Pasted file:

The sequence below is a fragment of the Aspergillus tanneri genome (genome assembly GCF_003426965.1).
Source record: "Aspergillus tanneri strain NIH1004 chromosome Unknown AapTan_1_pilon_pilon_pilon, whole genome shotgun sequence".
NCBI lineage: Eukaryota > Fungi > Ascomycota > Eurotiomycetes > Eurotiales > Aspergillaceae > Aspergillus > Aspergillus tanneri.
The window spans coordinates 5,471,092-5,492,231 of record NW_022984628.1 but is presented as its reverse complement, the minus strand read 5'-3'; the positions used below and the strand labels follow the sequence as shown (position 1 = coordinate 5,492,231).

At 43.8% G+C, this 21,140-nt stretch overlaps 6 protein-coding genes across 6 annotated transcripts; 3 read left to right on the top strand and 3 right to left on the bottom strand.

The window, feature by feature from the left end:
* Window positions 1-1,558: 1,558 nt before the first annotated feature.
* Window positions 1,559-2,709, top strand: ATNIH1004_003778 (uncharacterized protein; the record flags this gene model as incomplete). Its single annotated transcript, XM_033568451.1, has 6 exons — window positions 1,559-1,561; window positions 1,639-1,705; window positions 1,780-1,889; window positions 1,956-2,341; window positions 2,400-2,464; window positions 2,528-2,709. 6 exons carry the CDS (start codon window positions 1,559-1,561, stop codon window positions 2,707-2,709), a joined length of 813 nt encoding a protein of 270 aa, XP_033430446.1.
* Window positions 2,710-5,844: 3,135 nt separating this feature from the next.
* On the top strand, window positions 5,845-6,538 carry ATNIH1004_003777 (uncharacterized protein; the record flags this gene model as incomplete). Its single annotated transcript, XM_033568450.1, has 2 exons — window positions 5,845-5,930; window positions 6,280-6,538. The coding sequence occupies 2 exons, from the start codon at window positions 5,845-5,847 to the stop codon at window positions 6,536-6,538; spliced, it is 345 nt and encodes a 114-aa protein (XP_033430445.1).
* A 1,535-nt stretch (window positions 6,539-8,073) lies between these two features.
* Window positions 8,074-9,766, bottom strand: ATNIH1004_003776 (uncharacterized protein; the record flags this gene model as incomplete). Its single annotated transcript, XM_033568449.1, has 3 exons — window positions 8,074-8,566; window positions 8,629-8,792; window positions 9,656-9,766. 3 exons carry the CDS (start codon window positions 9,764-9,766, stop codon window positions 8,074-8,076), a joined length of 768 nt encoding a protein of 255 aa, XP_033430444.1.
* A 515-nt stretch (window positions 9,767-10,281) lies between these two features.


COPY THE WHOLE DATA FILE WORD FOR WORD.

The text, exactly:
The sequence below is a fragment of the Aspergillus tanneri genome (genome assembly GCF_003426965.1).
Source record: "Aspergillus tanneri strain NIH1004 chromosome Unknown AapTan_1_pilon_pilon_pilon, whole genome shotgun sequence".
NCBI lineage: Eukaryota > Fungi > Ascomycota > Eurotiomycetes > Eurotiales > Aspergillaceae > Aspergillus > Aspergillus tanneri.
The window spans coordinates 5,471,092-5,492,231 of record NW_022984628.1 but is presented as its reverse complement, the minus strand read 5'-3'; the positions used below and the strand labels follow the sequence as shown (position 1 = coordinate 5,492,231).

At 43.8% G+C, this 21,140-nt stretch overlaps 6 protein-coding genes across 6 annotated transcripts; 3 read left to right on the top strand and 3 right to left on the bottom strand.

The window, feature by feature from the left end:
* Window positions 1-1,558: 1,558 nt before the first annotated feature.
* Window positions 1,559-2,709, top strand: ATNIH1004_003778 (uncharacterized protein; the record flags this gene model as incomplete). Its single annotated transcript, XM_033568451.1, has 6 exons — window positions 1,559-1,561; window positions 1,639-1,705; window positions 1,780-1,889; window positions 1,956-2,341; window positions 2,400-2,464; window positions 2,528-2,709. 6 exons carry the CDS (start codon window positions 1,559-1,561, stop codon window positions 2,707-2,709), a joined length of 813 nt encoding a protein of 270 aa, XP_033430446.1.
* Window positions 2,710-5,844: 3,135 nt separating this feature from the next.
* On the top strand, window positions 5,845-6,538 carry ATNIH1004_003777 (uncharacterized protein; the record flags this gene model as incomplete). Its single annotated transcript, XM_033568450.1, has 2 exons — window positions 5,845-5,930; window positions 6,280-6,538. The coding sequence occupies 2 exons, from the start codon at window positions 5,845-5,847 to the stop codon at window positions 6,536-6,538; spliced, it is 345 nt and encodes a 114-aa protein (XP_033430445.1).
* A 1,535-nt stretch (window positions 6,539-8,073) lies between these two features.
* Window positions 8,074-9,766, bottom strand: ATNIH1004_003776 (uncharacterized protein; the record flags this gene model as incomplete). Its single annotated transcript, XM_033568449.1, has 3 exons — window positions 8,074-8,566; window positions 8,629-8,792; window positions 9,656-9,766. 3 exons carry the CDS (start codon window positions 9,764-9,766, stop codon window positions 8,074-8,076), a joined length of 768 nt encoding a protein of 255 aa, XP_033430444.1.
* A 515-nt stretch (window positions 9,767-10,281) lies between these two features.